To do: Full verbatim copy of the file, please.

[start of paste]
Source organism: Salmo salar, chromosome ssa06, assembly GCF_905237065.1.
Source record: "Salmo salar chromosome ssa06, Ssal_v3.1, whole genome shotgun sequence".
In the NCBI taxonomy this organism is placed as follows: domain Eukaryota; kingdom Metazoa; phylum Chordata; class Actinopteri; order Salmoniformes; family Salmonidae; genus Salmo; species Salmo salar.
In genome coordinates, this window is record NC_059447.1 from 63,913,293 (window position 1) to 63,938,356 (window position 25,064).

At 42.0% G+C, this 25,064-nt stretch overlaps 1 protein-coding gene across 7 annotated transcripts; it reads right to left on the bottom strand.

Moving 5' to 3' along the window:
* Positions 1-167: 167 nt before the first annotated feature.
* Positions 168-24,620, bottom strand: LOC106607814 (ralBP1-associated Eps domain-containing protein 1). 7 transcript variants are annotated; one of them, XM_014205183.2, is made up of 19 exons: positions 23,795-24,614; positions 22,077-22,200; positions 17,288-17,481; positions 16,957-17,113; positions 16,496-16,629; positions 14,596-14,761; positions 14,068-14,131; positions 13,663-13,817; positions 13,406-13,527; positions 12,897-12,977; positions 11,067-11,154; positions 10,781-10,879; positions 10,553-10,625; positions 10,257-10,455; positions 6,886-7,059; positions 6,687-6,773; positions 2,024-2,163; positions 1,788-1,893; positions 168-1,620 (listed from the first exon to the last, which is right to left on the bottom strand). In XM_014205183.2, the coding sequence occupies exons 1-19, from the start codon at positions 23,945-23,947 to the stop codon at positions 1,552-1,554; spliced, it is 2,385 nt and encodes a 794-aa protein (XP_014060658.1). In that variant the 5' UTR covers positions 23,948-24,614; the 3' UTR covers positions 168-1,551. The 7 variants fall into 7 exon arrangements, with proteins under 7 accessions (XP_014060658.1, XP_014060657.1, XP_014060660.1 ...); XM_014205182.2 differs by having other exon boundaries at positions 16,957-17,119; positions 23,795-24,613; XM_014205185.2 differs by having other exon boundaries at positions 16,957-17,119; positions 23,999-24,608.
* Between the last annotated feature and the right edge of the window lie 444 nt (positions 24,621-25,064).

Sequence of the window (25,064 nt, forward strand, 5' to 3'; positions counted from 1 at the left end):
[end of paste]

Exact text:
Source organism: Salmo salar, chromosome ssa06, assembly GCF_905237065.1.
Source record: "Salmo salar chromosome ssa06, Ssal_v3.1, whole genome shotgun sequence".
In the NCBI taxonomy this organism is placed as follows: domain Eukaryota; kingdom Metazoa; phylum Chordata; class Actinopteri; order Salmoniformes; family Salmonidae; genus Salmo; species Salmo salar.
In genome coordinates, this window is record NC_059447.1 from 63,913,293 (window position 1) to 63,938,356 (window position 25,064).

At 42.0% G+C, this 25,064-nt stretch overlaps 1 protein-coding gene across 7 annotated transcripts; it reads right to left on the bottom strand.

Moving 5' to 3' along the window:
* Positions 1-167: 167 nt before the first annotated feature.
* Positions 168-24,620, bottom strand: LOC106607814 (ralBP1-associated Eps domain-containing protein 1). 7 transcript variants are annotated; one of them, XM_014205183.2, is made up of 19 exons: positions 23,795-24,614; positions 22,077-22,200; positions 17,288-17,481; positions 16,957-17,113; positions 16,496-16,629; positions 14,596-14,761; positions 14,068-14,131; positions 13,663-13,817; positions 13,406-13,527; positions 12,897-12,977; positions 11,067-11,154; positions 10,781-10,879; positions 10,553-10,625; positions 10,257-10,455; positions 6,886-7,059; positions 6,687-6,773; positions 2,024-2,163; positions 1,788-1,893; positions 168-1,620 (listed from the first exon to the last, which is right to left on the bottom strand). In XM_014205183.2, the coding sequence occupies exons 1-19, from the start codon at positions 23,945-23,947 to the stop codon at positions 1,552-1,554; spliced, it is 2,385 nt and encodes a 794-aa protein (XP_014060658.1). In that variant the 5' UTR covers positions 23,948-24,614; the 3' UTR covers positions 168-1,551. The 7 variants fall into 7 exon arrangements, with proteins under 7 accessions (XP_014060658.1, XP_014060657.1, XP_014060660.1 ...); XM_014205182.2 differs by having other exon boundaries at positions 16,957-17,119; positions 23,795-24,613; XM_014205185.2 differs by having other exon boundaries at positions 16,957-17,119; positions 23,999-24,608.
* Between the last annotated feature and the right edge of the window lie 444 nt (positions 24,621-25,064).

Sequence of the window (25,064 nt, forward strand, 5' to 3'; positions counted from 1 at the left end):